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'There was an outbreak’: Rural Florida nursing home overwhelmed by COVID-19

The number of staff members at Suwannee Health and Rehabilitation infected with the coronavirus cases has continued to soar, reaching a high of 30 on Friday.
Suwannee Health and Rehabilitation
Suwannee Health and Rehabilitation [ Twitter ]
Published Apr. 10, 2020|Updated Apr. 10, 2020

TALLAHASSEE — A nursing home in the rural North Florida town of Live Oak has become a virtual hotspot as at least 51 people have tested positive for COVID-19, including 30 members of the staff.

For the last 10 days, the number of staff members at Suwannee Health and Rehabilitation infected with the coronavirus cases has continued to soar, reaching a high of 30 on Friday with the results of more tests from the 180-bed facility still pending.

On Wednesday, the Florida Department of Health sent in two staff members it called its “strike team” to investigate. The conclusion, said Gov. Ron DeSantis: “There was an outbreak there emanating from staff members.”

“Hopefully, they are finally doing something,’’ said Don Allen, a member of the Live Oak City Council who lives down the road from the nursing home. “Nobody was doing anything but counting.”

Allen, who has friends who have family members who are residents at the facility, alerted a Jacksonville television reporter to the situation on Monday because, as the numbers rose he had a sense “nobody seemed to care.”

He said that staff has been working 12-hour shifts and is reaching the breaking point.

“At some point they won’t have enough staff to run the place,’’ he said, adding that the local hospital is scheduled to close at the end of the month and the next closest hospital is 30 minutes away in Lake City.

Allen said he is doubtful that all staff members who have tested positive are in 14-day self-quarantine as recommended by the Centers for Disease Control and Prevention.

“I can see them getting off work and going to get a loaf of bread at the convenience store across the street,’’ he said. “It’s not like they’re isolating. I may be totally out of line, but it looks bad to me.”

Neither the administrator of the nursing home, nor its owner, Pensacola-based Gulf Coast Facilities, responded to requests for comment.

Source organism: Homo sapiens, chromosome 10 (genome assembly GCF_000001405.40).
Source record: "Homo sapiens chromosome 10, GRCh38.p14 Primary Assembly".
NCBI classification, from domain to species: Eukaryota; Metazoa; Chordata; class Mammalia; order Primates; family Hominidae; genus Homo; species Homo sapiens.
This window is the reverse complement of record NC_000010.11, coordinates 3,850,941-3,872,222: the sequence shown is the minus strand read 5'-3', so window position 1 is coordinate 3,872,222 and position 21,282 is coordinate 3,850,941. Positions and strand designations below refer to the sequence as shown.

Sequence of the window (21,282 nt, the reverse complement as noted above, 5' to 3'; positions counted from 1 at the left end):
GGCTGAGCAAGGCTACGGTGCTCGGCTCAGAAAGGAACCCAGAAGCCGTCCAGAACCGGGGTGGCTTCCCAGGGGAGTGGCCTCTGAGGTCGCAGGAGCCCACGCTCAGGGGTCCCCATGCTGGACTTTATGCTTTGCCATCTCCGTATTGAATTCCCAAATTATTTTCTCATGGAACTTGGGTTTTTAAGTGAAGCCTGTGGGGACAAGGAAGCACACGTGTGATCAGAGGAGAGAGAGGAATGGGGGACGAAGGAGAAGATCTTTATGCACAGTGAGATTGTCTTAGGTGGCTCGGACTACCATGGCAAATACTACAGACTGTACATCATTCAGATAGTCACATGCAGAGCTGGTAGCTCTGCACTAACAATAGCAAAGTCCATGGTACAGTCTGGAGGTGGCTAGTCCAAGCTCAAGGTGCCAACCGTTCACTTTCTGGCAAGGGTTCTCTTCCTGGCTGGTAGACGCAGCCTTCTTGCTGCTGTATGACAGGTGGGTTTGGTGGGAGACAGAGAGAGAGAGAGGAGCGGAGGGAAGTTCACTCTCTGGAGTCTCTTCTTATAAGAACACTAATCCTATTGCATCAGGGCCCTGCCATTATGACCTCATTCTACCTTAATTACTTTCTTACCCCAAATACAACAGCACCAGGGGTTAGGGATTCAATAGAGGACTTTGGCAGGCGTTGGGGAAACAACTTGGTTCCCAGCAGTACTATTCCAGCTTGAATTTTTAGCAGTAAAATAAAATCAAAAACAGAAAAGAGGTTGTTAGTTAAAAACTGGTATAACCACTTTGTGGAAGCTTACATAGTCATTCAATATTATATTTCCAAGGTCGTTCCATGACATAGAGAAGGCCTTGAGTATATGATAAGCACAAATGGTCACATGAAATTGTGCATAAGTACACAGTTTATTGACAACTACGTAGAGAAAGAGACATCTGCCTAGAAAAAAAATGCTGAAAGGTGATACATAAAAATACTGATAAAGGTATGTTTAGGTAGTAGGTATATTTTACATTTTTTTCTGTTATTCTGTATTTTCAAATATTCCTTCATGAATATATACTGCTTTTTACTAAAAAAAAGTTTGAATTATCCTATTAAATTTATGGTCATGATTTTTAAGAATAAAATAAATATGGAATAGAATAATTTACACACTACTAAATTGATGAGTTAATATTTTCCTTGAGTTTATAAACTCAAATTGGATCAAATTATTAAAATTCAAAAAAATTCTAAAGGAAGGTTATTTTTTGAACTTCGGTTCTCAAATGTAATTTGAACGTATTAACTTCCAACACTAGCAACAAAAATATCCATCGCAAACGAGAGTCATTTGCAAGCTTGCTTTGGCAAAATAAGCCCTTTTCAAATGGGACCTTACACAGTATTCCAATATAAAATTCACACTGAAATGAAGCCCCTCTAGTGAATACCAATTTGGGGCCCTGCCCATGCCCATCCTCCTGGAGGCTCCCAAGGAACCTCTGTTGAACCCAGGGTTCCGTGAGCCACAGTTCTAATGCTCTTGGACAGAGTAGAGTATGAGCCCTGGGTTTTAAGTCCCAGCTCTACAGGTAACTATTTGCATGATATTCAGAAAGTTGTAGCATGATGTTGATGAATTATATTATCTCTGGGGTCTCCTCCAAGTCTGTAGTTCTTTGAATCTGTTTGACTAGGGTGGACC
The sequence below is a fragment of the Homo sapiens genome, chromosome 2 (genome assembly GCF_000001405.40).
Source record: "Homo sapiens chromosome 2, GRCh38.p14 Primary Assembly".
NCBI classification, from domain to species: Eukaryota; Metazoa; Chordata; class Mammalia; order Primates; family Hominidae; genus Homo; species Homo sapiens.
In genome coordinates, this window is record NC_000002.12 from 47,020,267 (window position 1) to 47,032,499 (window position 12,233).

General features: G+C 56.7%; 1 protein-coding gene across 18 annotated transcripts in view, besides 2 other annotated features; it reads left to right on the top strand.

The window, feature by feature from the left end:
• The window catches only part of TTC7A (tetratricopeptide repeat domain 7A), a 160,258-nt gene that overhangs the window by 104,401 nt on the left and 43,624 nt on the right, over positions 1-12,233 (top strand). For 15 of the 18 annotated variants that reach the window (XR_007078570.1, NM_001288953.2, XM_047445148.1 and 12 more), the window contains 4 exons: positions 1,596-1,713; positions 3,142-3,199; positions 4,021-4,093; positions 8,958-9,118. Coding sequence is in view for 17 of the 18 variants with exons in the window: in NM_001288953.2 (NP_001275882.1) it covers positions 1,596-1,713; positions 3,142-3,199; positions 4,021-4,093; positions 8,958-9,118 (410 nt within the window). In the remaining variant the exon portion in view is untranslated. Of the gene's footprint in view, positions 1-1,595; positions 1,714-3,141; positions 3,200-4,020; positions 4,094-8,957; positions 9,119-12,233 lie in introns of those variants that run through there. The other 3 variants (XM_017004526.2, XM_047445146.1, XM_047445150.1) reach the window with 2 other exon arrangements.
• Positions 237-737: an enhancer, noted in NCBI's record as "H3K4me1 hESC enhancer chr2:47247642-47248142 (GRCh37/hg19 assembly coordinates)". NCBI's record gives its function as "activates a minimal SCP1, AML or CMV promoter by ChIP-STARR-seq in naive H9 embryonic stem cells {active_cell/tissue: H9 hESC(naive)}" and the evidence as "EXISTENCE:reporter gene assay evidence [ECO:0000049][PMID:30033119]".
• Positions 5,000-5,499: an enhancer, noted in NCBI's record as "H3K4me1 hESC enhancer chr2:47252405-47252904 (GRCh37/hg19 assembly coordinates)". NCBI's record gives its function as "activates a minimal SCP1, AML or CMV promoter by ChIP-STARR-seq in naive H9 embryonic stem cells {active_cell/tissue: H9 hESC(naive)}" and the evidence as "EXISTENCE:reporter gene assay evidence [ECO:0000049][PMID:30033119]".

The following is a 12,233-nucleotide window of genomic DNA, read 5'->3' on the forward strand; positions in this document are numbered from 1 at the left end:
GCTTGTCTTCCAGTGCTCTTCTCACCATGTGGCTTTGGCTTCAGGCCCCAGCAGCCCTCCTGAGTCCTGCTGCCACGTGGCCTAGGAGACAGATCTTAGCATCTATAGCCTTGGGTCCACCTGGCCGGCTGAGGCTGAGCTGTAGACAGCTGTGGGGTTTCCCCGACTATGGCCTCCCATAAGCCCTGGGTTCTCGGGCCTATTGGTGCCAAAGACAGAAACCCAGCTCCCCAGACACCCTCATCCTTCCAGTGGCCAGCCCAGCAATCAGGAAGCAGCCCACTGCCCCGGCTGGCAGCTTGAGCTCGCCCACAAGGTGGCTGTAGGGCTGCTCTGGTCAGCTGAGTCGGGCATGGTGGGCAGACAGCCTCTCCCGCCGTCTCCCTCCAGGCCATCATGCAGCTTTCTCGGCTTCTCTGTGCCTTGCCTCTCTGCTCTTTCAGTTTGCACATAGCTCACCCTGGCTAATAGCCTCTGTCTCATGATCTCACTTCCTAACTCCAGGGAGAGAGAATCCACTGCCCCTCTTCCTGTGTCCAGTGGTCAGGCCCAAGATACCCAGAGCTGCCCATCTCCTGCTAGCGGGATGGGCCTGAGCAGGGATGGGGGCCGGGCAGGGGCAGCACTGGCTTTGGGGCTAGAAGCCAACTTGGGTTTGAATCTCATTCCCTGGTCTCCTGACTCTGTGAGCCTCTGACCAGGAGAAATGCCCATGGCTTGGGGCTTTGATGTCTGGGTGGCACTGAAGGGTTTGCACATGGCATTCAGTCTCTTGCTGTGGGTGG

51 of 58 cases in the county

Sheriff Sam St. John, head of the Suwannee County Emergency Management Center, said he has not been asked by health officials to assist in the response or investigation.

The county reported 58 confirmed cases in Suwannee County as of Friday morning, the newest of which were a 63-year-old female, a 22-year-old female, a 26-year-old female, and a 41-year-old female. “All the cases are connected to an existing case,’’ the county said on its emergency operations Facebook page.

The Agency for Health Care Administration has reported 629 positive COVID-19 cases in Florida at nursing homes and assisted living facilities. Unlike states such as Minnesota, Florida has refused to tell family members of residents or the public in which facilities those cases are, citing privacy concerns.

Suwannee County, which has a population of just over 44,000, has 6% of all cases in Florida long-term care facilities. By contrast, Miami-Dade County has a population of nearly 3 million and its 92 cases make up 15% of the total, according to the Florida Emergency Management data.

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“This is a virus that I think presents a specific danger to elderly populations,’’ DeSantis said at a news conference in Jacksonville on Friday. “And so we’ve done things like puts strong regulations in place, limit visitation, and require that hospital staff wear personal protective equipment, including masks, when they’re interacting with the residents. And I think by and large in the state of Florida, the folks who’ve been in charge of these facilities have worked very hard at protecting their residents.”

Industry asks not to be blamed

The industry, however, is concerned that it may be blamed for not doing enough. Last week, a trade association that represents the long-term-care industry, the Florida Health Care Association, asked DeSantis to grant its operators immunity from civil or criminal liability “sustained as a result of an act or omission in the course of arranging for or providing health care services” during the COVID-19 crisis.

Brian Lee, executive director for Families for Better Care, an advocacy organization for elders in long-term-care facilities, said the facilities don’t deserve the protection.

“They didn’t staff. They ignored training. They didn’t stock up on personal protective equipment and 65 percent have been tagged with infectious disease violations,’’ he said.

He said the state’s failure to disclose the homes with staff or residents that have tested positive for COVID-19 hurts families and benefits the providers.

“They don’t have to be cloak and dagger about it,’’ he said. “In fact, this shroud of secrecy breeds anxiety and deep concern for the families.”

He said that recent guidance by federal regulators concluded that in an emergency, if a healthcare facility is acting in good faith, it can disclose information to families using telehealth tools that otherwise may be protected by federal health care privacy protections.

Information from the News Service of Florida was used in this report.

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